Tuesday, August 31, 2004


Don Gallion always knew his company would have to look beyond West Virginia’s borders to prosper, but he quickly learned that it would have to look beyond the U.S. borders as well.

“Our customer base is the world. In my eyes, anybody who is not exporting today is foolish,” said the president and chief executive officer of FCX Systems, an 85-employee company that designs and manufactures electrical and air-conditioning equipment used in aircraft maintenance.

U.S. exports grew by more than 13 percent from the first half of 2003 to the first half of 2004, and China remains one of fastest-growing markets for American businesses, buying $17.3 billion in U.S. goods through the end of June.

But many companies, especially small- and medium-sized ones, are not selling products overseas and are not tapping into the world’s hottest market.

“China is a difficult market for [small and medium-sized enterprise] penetration,” said a recent report by the President’s Export Council, an advisory group.

Companies such as FCX have managed to overcome the barriers and are exporting around the world. One of the first markets targeted by the company, founded in 1987, was China. The Asian nation now accounts for about $2 million in annual sales, roughly 10 percent of the company’s business, Mr. Gallion said.

The Bush administration is counting on more U.S. exports to help correct a huge trade deficit — $294.3 billion through the first half of the year.

The U.S. trade deficit with China has almost doubled in the past five years, according to a U.S. International Trade Commission report. From 2002 to 2003, the U.S. trade deficit increased by 20 percent to $124.9 billion, even as U.S. exports increased by 30 percent to $26.7 billion.

West Virginia companies have limited exports to China, about $132 million last year, according to the West Virginia Development Office. But some, especially mining-equipment manufacturers and forestry companies, are tapping into the burgeoning market, the office said.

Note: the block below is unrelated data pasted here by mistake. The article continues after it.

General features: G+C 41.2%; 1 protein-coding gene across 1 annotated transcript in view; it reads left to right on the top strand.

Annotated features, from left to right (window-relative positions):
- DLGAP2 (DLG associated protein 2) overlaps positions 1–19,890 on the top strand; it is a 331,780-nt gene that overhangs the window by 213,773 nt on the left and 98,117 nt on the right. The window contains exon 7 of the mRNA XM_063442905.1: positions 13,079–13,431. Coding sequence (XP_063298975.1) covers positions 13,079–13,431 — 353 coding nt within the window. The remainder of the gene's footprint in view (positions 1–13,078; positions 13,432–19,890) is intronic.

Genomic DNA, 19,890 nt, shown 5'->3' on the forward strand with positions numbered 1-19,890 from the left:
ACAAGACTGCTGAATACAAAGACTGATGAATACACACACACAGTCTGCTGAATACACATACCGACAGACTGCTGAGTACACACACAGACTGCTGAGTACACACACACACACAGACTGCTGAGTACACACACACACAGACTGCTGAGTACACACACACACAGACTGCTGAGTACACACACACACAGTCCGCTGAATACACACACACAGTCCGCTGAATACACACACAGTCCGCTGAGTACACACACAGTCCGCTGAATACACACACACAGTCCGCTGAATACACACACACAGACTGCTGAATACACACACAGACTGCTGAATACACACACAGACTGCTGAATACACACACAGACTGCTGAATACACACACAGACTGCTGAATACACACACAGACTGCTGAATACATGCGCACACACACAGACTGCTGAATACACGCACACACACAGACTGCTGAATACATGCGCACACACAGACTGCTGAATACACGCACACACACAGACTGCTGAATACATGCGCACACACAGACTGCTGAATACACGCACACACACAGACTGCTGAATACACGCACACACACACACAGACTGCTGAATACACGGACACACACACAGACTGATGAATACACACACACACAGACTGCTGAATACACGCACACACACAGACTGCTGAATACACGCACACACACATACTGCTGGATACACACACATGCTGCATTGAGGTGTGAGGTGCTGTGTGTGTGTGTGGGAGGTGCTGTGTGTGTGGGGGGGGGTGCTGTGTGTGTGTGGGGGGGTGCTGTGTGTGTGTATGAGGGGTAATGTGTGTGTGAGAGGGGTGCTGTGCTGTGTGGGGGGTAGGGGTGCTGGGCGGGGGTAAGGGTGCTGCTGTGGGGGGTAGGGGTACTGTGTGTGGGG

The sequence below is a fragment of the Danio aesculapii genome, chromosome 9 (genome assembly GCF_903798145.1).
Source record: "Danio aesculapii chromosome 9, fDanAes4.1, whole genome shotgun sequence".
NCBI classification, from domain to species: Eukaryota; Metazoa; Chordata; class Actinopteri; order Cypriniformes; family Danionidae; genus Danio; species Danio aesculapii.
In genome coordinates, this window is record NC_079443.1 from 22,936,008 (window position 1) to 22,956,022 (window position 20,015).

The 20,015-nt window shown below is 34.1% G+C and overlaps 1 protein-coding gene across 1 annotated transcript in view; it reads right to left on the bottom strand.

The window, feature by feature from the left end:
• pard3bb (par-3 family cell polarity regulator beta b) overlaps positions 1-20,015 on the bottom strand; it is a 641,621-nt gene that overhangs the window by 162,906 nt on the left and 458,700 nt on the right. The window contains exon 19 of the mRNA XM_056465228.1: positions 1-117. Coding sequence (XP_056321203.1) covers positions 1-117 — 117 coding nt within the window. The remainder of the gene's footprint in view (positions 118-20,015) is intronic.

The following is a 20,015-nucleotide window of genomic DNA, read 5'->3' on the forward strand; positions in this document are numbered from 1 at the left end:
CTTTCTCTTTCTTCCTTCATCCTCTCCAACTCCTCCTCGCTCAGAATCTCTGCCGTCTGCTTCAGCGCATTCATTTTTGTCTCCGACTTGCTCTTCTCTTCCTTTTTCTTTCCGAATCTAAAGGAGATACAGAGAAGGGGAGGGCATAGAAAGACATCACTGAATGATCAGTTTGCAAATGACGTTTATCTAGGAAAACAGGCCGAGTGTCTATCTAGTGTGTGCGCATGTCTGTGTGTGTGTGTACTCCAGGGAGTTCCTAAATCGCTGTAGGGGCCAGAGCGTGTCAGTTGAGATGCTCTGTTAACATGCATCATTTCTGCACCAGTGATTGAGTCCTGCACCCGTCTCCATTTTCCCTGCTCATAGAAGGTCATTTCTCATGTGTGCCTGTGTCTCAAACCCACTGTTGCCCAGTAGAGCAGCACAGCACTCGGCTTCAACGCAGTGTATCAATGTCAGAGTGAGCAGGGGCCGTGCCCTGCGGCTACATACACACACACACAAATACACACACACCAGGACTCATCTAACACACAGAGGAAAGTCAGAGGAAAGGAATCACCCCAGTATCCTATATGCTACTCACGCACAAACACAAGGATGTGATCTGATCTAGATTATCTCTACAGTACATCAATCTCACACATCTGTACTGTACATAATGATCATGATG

Bill McHale, vice president of sales for Kanawha Scales & Systems in Charleston, W.Va., said his company’s exports to China are expected to hit $30 million this year, about half of total sales.

“The Chinese market in the last two years has really heated up,” Mr. McHale said.

It takes time to find customers, though. Kanawha made its first sales trip to China in 1986, but didn’t make a sale until 1991, Mr. McHale said. FCX needed more than a year.

“In China, you don’t do anything real fast. It took us a few years to get going,” Mr. Gallion said at FCX’s office, located in a business park on a rise overlooking West Virginia’s rolling hills.

The company had to identify airport and airline projects, government agencies, customers and decision-makers, as well as work through different languages — and make friends.

“Only after they consider you a friend will they buy a product. They believe a friend would never cheat you,” Mr. Gallion said.

That has meant about 100 trips to China since 1990, Mr. Gallion said, meaning a large investment of time and effort.

The commitment and barriers are too much for many companies. About 13 percent of small-business owners made foreign sales in the past three years, though 39 percent of small manufacturers had exported, often to Canada, according to a survey by the National Federation of Independent Business (NFIB), a trade group for small businesses.

“The American market is so good compared with the rest of the world, the first question becomes: Why should I export?” said William Dennis, senior research fellow at the NFIB.

“There are some other problems as well — how am I going to market over there, there is a language problem, how do I find a representative, how do I know who to contact?” he said.

The President’s Export Council blamed China for some barriers, such as uncertain or unclear laws and regulations, subsidies and an exchange rate manipulated to favor Chinese products. But the council, which includes business and government representatives, also said the U.S. government could help promote U.S. products.

“We should focus greater attention on the needs of our smaller businesses as they seek to become more integrated into the global economy,” the council said.

From Mr. Gallion’s perspective in West Virginia, the integration cannot come soon enough.

“When we started FCX, exporting was a choice. Now it’s not a choice, it really is a global economy,” Mr. Gallion said.

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